THE SUITE LIFE
CHRISTINE CUNANAN books a long weekend at the Beau-Rivage Palace in Lausanne, one of the worldâ€™s best palace hotels
VOL. 9 - ISSUE 1
TRAVELIFE MAGAZINE “We’d booked a junior suite, which is generally nicer than a regular hotel room but it’s at the bottom of the rung in terms of the hierarchies of suites at grand hotels. But quite frankly, this was among the loveliest junior suites I’d ever stayed in, in a lifetime of checking into the world’s best hotels.”
PHOTOS BY CHRISTINE CUNANAN.
e left the spa town of Evian-les-Bains in France on a summer morning so unusually bright that I had to stop the car by the ridge for a look at Lausanne in Switzerland, clear across Lake Geneva on a day so fine. This was our next destination, and it was an easy two-hour drive away, crossing into Switzerland via a sleepy old French border town and then navigating around the lake through some breathtakingly picturesque Swiss towns until we reached Ouchy, a suburb of Lausanne and also the most picturesque part of it. Following the well-trodden route of English aristocrats and Russian nobility on their respective Grand Tours of Switzerland over a hundred years ago, we were in this area of Switzerland for three weeks and that day we were headed for a muchanticipted stay at the 18th century Beau Rivage Palace in Lausanne, one of the grandest palace hotels in Switzerland, if not in the world.
This had long been on my travel bucket list and finally we found ourselves in this institution of a hotel blessed with fine architectural features, four hectares of spacious manicured grounds and an enviable frontage on Lake Geneva with views of the French Alps in the distance.
HOME FOR HISTORY For 150 years the Beau Rivage Palace Lausanne has hosted kings and queens, world leaders and tastemakers seeking a home away from their own luxurious homes. The hotel’s ground floor corridor, which is not a pathway many guests will notice unless they decide to take a narrow winding staircase from the lobby down to the coffee shop or to the lake, is where all the evidence quietly is. It’s lined with signed black and white photographs of many of the good and the great who have laid their heads down here – literally a long walk through history. Since this hotel opened its doors in 1861, everyone who has been anyone has stayed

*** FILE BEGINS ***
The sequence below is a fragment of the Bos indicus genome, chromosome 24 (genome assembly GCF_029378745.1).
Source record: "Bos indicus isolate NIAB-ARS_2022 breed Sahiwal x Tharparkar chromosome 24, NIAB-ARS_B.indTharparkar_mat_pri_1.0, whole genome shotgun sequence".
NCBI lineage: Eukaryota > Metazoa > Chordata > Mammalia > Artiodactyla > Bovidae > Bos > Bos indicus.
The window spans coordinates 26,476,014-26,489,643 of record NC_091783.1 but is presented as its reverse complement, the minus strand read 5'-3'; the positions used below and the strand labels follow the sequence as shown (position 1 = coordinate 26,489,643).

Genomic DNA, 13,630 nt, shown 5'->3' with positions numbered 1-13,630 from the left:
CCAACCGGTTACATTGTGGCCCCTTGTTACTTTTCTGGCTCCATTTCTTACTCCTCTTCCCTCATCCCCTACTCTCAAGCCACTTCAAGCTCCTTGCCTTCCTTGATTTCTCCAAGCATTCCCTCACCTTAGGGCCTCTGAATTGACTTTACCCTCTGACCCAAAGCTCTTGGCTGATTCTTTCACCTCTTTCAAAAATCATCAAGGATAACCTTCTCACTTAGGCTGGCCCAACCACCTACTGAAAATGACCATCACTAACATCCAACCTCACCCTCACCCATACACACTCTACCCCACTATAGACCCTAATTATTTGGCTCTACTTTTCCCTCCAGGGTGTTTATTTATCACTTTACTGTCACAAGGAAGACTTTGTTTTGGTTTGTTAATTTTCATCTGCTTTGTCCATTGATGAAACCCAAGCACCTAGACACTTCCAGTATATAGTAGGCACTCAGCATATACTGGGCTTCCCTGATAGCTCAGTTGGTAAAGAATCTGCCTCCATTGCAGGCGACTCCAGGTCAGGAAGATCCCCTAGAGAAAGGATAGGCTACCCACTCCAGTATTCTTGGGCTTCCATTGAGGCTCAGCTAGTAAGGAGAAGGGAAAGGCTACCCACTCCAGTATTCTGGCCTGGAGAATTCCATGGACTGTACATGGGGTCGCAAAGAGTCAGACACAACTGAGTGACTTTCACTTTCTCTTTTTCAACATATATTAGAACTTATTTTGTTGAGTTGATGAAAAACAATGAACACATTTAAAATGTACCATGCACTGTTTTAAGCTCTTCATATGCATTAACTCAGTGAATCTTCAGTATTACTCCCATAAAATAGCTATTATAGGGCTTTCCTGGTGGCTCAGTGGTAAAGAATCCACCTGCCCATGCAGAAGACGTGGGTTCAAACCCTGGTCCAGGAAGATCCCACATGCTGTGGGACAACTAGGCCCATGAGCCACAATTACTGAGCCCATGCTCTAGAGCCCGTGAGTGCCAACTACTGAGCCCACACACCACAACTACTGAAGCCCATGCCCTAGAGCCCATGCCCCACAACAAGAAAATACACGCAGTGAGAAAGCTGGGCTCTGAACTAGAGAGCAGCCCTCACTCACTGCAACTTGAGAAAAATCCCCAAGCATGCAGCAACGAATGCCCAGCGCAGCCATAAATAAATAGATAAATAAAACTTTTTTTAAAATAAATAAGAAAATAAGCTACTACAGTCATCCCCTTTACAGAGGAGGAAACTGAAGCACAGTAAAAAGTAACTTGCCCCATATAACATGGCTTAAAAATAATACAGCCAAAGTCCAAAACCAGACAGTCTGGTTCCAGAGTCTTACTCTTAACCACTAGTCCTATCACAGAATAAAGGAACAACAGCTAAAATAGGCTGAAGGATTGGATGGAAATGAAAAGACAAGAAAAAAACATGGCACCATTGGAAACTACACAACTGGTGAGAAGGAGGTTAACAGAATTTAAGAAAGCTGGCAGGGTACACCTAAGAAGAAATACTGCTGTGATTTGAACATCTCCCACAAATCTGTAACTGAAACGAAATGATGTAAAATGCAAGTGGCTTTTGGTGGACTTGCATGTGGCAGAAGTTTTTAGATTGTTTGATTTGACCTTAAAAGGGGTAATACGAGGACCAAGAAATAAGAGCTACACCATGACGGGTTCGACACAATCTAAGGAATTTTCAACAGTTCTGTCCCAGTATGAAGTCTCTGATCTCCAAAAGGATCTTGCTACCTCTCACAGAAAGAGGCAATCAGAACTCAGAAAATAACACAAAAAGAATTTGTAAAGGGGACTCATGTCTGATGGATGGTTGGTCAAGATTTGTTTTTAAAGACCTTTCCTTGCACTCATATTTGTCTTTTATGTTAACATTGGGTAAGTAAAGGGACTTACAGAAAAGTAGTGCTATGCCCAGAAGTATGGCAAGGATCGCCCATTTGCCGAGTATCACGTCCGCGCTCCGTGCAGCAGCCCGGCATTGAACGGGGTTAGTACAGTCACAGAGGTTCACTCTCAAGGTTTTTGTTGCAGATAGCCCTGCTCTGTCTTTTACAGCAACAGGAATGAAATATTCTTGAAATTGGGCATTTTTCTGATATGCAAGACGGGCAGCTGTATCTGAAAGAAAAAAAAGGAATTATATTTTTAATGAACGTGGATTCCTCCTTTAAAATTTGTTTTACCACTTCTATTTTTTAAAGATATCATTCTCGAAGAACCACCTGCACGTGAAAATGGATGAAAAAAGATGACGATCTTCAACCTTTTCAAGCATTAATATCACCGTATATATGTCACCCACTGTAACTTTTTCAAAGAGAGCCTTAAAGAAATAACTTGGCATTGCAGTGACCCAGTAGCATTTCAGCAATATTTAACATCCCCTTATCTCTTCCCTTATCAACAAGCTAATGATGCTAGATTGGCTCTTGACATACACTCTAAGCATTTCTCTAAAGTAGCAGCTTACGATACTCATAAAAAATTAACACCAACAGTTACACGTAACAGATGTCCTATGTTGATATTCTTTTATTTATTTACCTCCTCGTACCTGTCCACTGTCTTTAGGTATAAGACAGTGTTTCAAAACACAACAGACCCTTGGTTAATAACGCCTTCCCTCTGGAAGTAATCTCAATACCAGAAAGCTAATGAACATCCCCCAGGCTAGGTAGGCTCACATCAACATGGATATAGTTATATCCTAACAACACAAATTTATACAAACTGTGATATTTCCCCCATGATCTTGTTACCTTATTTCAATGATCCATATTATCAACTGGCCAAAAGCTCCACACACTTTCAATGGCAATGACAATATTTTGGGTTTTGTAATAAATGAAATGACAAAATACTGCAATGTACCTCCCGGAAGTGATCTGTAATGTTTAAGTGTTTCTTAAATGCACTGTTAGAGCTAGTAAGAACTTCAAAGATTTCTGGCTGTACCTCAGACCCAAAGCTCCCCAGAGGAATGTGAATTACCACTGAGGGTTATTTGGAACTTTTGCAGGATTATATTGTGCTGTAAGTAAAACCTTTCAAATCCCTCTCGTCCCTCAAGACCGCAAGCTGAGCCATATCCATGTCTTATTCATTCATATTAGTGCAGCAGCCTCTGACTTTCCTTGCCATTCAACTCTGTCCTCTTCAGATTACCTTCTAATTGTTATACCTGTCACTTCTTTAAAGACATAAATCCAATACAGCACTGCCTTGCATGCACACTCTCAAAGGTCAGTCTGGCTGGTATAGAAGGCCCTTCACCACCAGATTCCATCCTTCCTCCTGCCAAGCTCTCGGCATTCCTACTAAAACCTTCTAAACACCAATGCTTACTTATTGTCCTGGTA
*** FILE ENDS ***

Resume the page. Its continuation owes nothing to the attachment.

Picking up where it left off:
here when passing through Lausanne including Victor Hugo, Coco Chanel and Nelson Mandela. Perhaps the most interesting of its innumerable distinguished guests was also one of its longest: the legendary actor and producer Charlie Chaplin set up temporary lodgings at the Beau Rivage Palace Lausanne upon his arrival in Switzerland with his family after a high-profile departure from the United States in connection with Senator Joseph McCarthy’s witchhunt for Communist supporters. Mr. Chaplin loved this hotel and this area so much that he eventually chose a large villa nearby as his final home.
AT YOUR SERVICE These days, many guests choose to stay at the Beau-Rivage Palace to experience its legendary hospitality, which is always exemplary and yet never intrusive. Indeed, the Beau-Rivage Palace staff observe everything and see nothing, and the front desk and concierge team impressed me as having a solution for practically any distress, save perhaps for a broken heart.
The case of a lost sweater One morning, I’d given my sweater to the concierge to hang in the coat closet as I’d returned from outside and it was much too warm in the tea lounge. Proceeding directly to the room from the lounge, I forgot about my sweater and only asked the concierge for it the following morning. He could not find it in the closet. After some sleuthing, he discovered that my sweater had been included in a bundle of jackets that had been handed over to a group of guests who had already checked out and were now in the city of Bern, two hours away. Feeling responsible for this oversight, he promptly got on the train to Bern to retrieve my sweater, and by late afternoon, it was in my suite.
For the latter, however, a long weekend in one of its bright new suites and a massage at its Cinq Mondes spa will certainly go a long way towards easing this.
to be a shortcut to the main entrance of the Olympic Museum. Voila. We arrived just passably late for our lunch at TOM Café and then we spent another hour looking at the displays. When we walked back to our hotel along the same route, letting ourselves in via the backdoor and through the garden, our suite and luggage had been sorted out.
This is the kind of hotel where you can literally leave your problems at the front door—which incidentally is an original wooden revolving one that leads to an elegant marble lobby with a ceiling as tall as the main building itself—and feel like everything in the world will be fine. And this is exactly what we did upon arrival.
A SUITE FOR ALL SEASONS
Having tarried over a breakfast with a view in the lakeside town of Vevey and then detoured through the UNESCO World Heritage vineyards of Lavaux along the way, we’d ended up potentially late for a lunch date with friends at the TOM Café of the Olympics Museum in Lausanne and with no idea on entrances or parking.